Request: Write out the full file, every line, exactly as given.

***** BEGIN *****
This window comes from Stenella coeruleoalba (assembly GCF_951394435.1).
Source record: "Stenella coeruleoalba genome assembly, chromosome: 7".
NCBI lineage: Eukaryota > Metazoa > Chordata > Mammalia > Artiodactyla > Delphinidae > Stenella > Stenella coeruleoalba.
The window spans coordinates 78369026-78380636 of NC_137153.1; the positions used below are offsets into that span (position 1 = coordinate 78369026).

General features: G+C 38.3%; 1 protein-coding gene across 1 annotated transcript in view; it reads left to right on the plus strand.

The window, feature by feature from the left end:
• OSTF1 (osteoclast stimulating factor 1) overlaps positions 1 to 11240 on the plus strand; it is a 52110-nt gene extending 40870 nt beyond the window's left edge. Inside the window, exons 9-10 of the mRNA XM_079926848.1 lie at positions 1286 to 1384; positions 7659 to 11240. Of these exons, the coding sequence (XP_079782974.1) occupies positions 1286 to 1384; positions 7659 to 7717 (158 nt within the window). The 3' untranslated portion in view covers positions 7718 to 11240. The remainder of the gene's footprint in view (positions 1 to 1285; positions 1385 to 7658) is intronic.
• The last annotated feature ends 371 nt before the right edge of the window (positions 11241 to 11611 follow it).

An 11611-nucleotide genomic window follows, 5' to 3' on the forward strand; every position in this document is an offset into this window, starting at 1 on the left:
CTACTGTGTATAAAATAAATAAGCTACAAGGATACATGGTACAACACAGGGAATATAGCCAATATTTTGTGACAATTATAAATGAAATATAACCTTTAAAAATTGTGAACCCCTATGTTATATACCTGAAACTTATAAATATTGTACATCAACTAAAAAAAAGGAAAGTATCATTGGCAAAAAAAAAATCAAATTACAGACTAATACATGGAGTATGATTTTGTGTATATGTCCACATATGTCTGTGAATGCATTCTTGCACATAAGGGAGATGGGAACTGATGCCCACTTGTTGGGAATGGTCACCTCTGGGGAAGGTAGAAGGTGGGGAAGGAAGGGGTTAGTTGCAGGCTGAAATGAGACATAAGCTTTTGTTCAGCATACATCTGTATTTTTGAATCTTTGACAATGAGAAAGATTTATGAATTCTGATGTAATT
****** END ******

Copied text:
This window comes from Stenella coeruleoalba (assembly GCF_951394435.1).
Source record: "Stenella coeruleoalba genome assembly, chromosome: 7".
NCBI lineage: Eukaryota > Metazoa > Chordata > Mammalia > Artiodactyla > Delphinidae > Stenella > Stenella coeruleoalba.
The window spans coordinates 78369026-78380636 of NC_137153.1; the positions used below are offsets into that span (position 1 = coordinate 78369026).

General features: G+C 38.3%; 1 protein-coding gene across 1 annotated transcript in view; it reads left to right on the plus strand.

The window, feature by feature from the left end:
• OSTF1 (osteoclast stimulating factor 1) overlaps positions 1 to 11240 on the plus strand; it is a 52110-nt gene extending 40870 nt beyond the window's left edge. Inside the window, exons 9-10 of the mRNA XM_079926848.1 lie at positions 1286 to 1384; positions 7659 to 11240. Of these exons, the coding sequence (XP_079782974.1) occupies positions 1286 to 1384; positions 7659 to 7717 (158 nt within the window). The 3' untranslated portion in view covers positions 7718 to 11240. The remainder of the gene's footprint in view (positions 1 to 1285; positions 1385 to 7658) is intronic.
• The last annotated feature ends 371 nt before the right edge of the window (positions 11241 to 11611 follow it).

An 11611-nucleotide genomic window follows, 5' to 3' on the forward strand; every position in this document is an offset into this window, starting at 1 on the left:
CTACTGTGTATAAAATAAATAAGCTACAAGGATACATGGTACAACACAGGGAATATAGCCAATATTTTGTGACAATTATAAATGAAATATAACCTTTAAAAATTGTGAACCCCTATGTTATATACCTGAAACTTATAAATATTGTACATCAACTAAAAAAAAGGAAAGTATCATTGGCAAAAAAAAAATCAAATTACAGACTAATACATGGAGTATGATTTTGTGTATATGTCCACATATGTCTGTGAATGCATTCTTGCACATAAGGGAGATGGGAACTGATGCCCACTTGTTGGGAATGGTCACCTCTGGGGAAGGTAGAAGGTGGGGAAGGAAGGGGTTAGTTGCAGGCTGAAATGAGACATAAGCTTTTGTTCAGCATACATCTGTATTTTTGAATCTTTGACAATGAGAAAGATTTATGAATTCTGATGTAATT